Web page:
A photo of a large blue machine removing grapes from the vines
Figure 1: Grape harvesting machine

Mitigating the environmental impact

So far this week, we’ve focused on adaptation, but there is also potential to mitigate the GHG emissions and other environmental impacts associated with the wine industry.

Viticulture is only responsible for relatively low levels of GHG emissions, which is why from a CSA perspective, the target for farming within this sector is predominantly adaptation, rather than mitigation. Growing the grapes is fairly climate friendly, but some processes within the value chain, that take place after the fruit has been harvested, are responsible for the emission of GHGs.

The largest proportion of GHGs emitted in viticulture is CO2 due to burning fossil fuels, and to a smaller extent N2O emissions due to the application of nitrogen fertilisers. Under a more holistic perspective on environmental impact, vineyards also have a mitigation potential regarding the use of fertilisers, pesticides and water.

A potential way of mitigation within the sector might be the fixation of carbon, through the vines themselves, or with methods of agro-forestry and agro-ecology. Greening the areas between vines not only improves the quality of the soil and the capacity for water retention, it also leads to an increased fixation of CO2 from the atmosphere. Currently, the soils of many vineyards contain only small amounts of organic matter (residues of animals or plants that contain carbon important for plant growth and soil health). Establishing plants between vines could increase the amount of organic matter in the ground and therefore the amount of carbon stored in the soil.

The production and transportation of glass bottles to store wine, is responsible for a large amount of CO2 emissions in this sector. The global import and export of wine must be considered, as no matter where they are produced, wines from the popular growing regions are transported to customers all over the world. Choosing a local wine, rather than one imported from the other side of the world is one consumer choice that that might make a difference to GHG emissions.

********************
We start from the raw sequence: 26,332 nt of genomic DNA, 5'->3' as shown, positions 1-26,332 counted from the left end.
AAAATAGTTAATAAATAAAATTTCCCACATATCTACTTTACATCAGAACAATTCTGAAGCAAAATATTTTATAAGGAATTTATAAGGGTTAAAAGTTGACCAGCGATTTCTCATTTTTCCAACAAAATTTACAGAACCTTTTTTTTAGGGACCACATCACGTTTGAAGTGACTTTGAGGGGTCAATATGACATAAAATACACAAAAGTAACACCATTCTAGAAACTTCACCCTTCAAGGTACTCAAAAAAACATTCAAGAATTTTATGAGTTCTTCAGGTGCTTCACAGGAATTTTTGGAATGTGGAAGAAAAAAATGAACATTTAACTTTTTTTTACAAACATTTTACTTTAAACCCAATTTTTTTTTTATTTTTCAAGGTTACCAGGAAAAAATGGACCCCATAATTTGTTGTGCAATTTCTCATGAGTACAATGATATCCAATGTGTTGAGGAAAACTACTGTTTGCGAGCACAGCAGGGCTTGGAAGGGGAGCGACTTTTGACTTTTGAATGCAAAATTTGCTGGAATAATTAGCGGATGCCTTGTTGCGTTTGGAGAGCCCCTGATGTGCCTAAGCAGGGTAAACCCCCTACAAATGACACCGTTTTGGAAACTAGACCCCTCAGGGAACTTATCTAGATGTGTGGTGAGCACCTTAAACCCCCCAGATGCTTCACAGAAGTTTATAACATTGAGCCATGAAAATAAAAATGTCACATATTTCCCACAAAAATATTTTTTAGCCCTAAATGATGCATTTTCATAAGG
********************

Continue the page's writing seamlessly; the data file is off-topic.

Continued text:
Most wines are sold in glass bottles, which are much heavier than other forms of packaging used to store and transport liquids. Wine is transported in bottles, requires a lot of fossil fuel to transport the weight of the packaging, let alone the bottles including the wine. Transporting wine in bulk containers or lighter packaging material is more climate friendly and there are efforts being made to develop lighter bottles, which will not only reduce the amount of fossil fuel needed for transportation, it will also require less energy for glass production.

Although screw caps for wine bottles are getting more and more popular other options, including the traditional cork, are considered to have a lower carbon footprint and are therefore, more climate friendly. More recently, recyclable synthetic bottle closures made from renewable plant polymers could be a promising alternative to screw caps.

When you next visit your local shop or supermarket, take a few minutes to look at the wine shelves.Where do the wines come from? Can you see any labels that ensure a climate or environmentally friendly production? Share your findings in the comment area below.


References and further reading:

  • Neto, B., Dias, A.C. and Machado, M., (2013). Life cycle assessment of the supply chain of a Portuguese wine: from viticulture to distribution. The International Journal of Life Cycle Assessment, 18(3), 590-602.

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This article is from the free online course:

The Future of Farming: Exploring Climate Smart Agriculture

University of Reading